Meyer: No sense. But then I called up Washington and I think I got Alex Johnson and he said, "All I know is that we're not supposed to comment on anything...," so I got Marshall Green or Jack Irwin, one of them. "No one is to make any comment whatsoever." I said, "Well I'm in Japan, have we told the Japanese? We've got to tell them, they've been following us dutifully." Our political section and their political section would count every nose at the United Nations to find out how many votes there were to keep the Chinese out. They were dutifully following our... and they keep saying, "Please, if you change your policy, let us know." And we would say, "no, no changes." July 14, 1971 the very day that Henry Kissinger was in... or, July the 4th... Henry Kissinger was in China talking with Mao, Secretary Laird was in Tokyo, and that's when the "ping-pong diplomacy" had started worrying the Japanese. He was asked by every government official, "What about your China policy?" "Oh, no change in our China policy."

Wampler: Well, I think one of the studies in 1971 mentions assessing the effect on Japan of the change in U.S. policy towards China, but one of the interesting things is how much the administration itself even gave thought to the fact that it would have an impact on Japan.

Meyer: Well, if you've read Henry's book on this, Henry said that he made a mistake. He likes to quote from my book, where I said that I thought it over and I was very angry, but the more I thought about it, the more I felt that it couldn't have been done much otherwise... because in those days, the Japanese were leaking everything. Secretary Rogers was visiting Aichi in Paris and I sent some message about what should be said, and that showed up in Mainichi or Asahi newspaper two days later, and this was going on all of the time. Later on they found out that the girl who was the secretary in the American section had a boyfriend who was a newspaper man and they fired her and fired him and fired the American section chief and so on. That was one of many reasons, but, another one was that if you told the Japanese you'd have to tell other people including Taiwan probably, or the British, or somebody. There were many reasons and any of them... Kissinger cites them in his book because I come to his rescue. He agrees with me but he doesn't give me credit for it... he should have sent somebody about a day before to let Sato know, because Sato was discreet, you could always trust him. If you were going through the regular foreign office bureaucracy, you could expect leakage, but Sato should have been informed first thing. As it was, they did try to reach Sato an hour or two beforehand, I'm sure you've heard that story. They couldn't get through and they called me and his interpreter wasn't there and I got the Foreign Ministry interpreter to go over there and that took time and by the time they were talking, Nixon was giving his speech.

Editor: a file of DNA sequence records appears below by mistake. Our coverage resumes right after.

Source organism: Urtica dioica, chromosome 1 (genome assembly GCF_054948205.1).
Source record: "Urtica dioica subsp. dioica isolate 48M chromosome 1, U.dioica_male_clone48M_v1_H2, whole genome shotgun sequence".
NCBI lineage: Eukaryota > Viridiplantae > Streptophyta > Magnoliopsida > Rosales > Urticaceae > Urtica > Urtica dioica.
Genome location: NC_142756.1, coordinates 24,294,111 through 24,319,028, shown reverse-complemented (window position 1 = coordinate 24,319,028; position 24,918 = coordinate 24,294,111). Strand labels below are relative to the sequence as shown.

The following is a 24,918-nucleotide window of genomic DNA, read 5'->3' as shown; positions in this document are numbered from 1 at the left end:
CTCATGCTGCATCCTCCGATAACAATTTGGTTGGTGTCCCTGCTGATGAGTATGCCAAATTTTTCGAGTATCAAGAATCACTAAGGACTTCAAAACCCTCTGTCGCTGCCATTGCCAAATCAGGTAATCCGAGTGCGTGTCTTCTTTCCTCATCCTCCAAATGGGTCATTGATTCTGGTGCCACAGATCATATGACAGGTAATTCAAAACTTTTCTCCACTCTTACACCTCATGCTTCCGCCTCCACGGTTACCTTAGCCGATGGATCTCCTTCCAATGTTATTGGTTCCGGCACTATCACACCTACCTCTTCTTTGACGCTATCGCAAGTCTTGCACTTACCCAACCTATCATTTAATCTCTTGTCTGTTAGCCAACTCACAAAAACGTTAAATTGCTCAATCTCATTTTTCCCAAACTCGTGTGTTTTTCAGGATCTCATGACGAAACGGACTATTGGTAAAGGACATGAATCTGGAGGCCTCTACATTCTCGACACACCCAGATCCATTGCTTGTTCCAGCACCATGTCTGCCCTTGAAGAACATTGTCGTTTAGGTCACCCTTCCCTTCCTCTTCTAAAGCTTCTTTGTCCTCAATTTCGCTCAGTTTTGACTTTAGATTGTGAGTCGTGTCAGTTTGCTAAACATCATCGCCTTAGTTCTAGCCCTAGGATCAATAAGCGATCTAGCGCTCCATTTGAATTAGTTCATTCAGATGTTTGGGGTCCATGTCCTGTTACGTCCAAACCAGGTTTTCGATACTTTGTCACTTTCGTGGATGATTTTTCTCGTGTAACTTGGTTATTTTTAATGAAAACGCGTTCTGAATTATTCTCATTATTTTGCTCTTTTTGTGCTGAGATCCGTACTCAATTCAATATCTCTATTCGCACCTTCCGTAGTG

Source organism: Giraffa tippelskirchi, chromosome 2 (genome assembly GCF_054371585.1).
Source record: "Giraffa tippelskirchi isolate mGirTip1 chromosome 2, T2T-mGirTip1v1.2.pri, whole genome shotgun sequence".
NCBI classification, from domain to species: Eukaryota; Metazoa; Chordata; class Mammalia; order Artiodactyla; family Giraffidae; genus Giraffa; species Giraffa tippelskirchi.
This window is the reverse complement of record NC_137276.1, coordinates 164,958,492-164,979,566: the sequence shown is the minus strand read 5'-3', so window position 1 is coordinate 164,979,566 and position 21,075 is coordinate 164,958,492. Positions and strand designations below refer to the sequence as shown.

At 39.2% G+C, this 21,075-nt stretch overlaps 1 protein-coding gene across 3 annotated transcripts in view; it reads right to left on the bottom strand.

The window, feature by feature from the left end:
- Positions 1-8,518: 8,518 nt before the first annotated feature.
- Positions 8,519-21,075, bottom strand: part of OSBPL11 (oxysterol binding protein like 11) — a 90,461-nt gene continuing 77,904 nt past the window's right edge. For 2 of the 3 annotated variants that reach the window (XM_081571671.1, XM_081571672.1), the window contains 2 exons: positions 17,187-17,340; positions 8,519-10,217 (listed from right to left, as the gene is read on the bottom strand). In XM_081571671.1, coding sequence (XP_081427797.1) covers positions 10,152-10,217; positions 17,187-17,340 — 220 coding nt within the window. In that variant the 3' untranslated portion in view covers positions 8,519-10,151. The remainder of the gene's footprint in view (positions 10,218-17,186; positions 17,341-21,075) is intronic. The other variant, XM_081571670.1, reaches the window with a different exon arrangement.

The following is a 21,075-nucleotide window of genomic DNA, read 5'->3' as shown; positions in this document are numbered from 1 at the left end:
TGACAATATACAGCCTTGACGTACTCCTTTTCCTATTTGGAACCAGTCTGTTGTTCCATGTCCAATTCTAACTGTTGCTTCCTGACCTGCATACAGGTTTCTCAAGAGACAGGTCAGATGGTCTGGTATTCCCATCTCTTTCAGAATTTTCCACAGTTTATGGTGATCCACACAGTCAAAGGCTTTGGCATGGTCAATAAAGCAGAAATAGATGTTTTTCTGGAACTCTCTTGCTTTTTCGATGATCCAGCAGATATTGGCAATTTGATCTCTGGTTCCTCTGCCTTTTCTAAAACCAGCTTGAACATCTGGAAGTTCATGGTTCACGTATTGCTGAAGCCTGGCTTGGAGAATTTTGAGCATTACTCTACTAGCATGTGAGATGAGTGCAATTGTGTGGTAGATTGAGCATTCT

Wampler: So, much of what you were doing was damage control, cleaning up after the parade?

Meyer: Right, but what I recommended when I called I said, "I've got to say something, I'm ambassador, I'd like to say that we've long felt that one quarter of the world's population cannot be ignored, Rogers had made a speech in Australia where there were sort of hints that we were trying something, and in the meantime, the Japanese themselves had been doing business over there in a big way, when we had not been doing business so, this is just a move forward. The bitter thing is that we didn't tell them.

Wampler: There has been some suggestion that, beyond the fact that there were real reasons for secrecy (that you didn't want the whole reel to unravel), that Nixon was feeling somewhat betrayed by Sato on the Textile issue so he wouldn't have been inclined to tell him anyway. That he wasn't all that concerned at this point with Sato's political feelings.

Meyer: I haven't heard that. I agree with Henry. Henry said that it was just a mistake, that they should have thought of it and sent somebody one day before to brief him.

Wampler: Now this is all part of the changes going on with détente, trying their diplomacy, I would assume you had many discussions with your Japanese counterparts trying to explain just what Nixon is doing here, and how Japan fit into this, and what this means for Asia and Japan and the whole relationship; especially when you get something like the Nixon Doctrine proposed which looks to Japan to be a major ally in the region with some shifting of the burdens. How did they react to these changes as they were unfolding? Not just China, but this whole idea that there's a real change going on that is going to affect the security and the economic relations in Asia.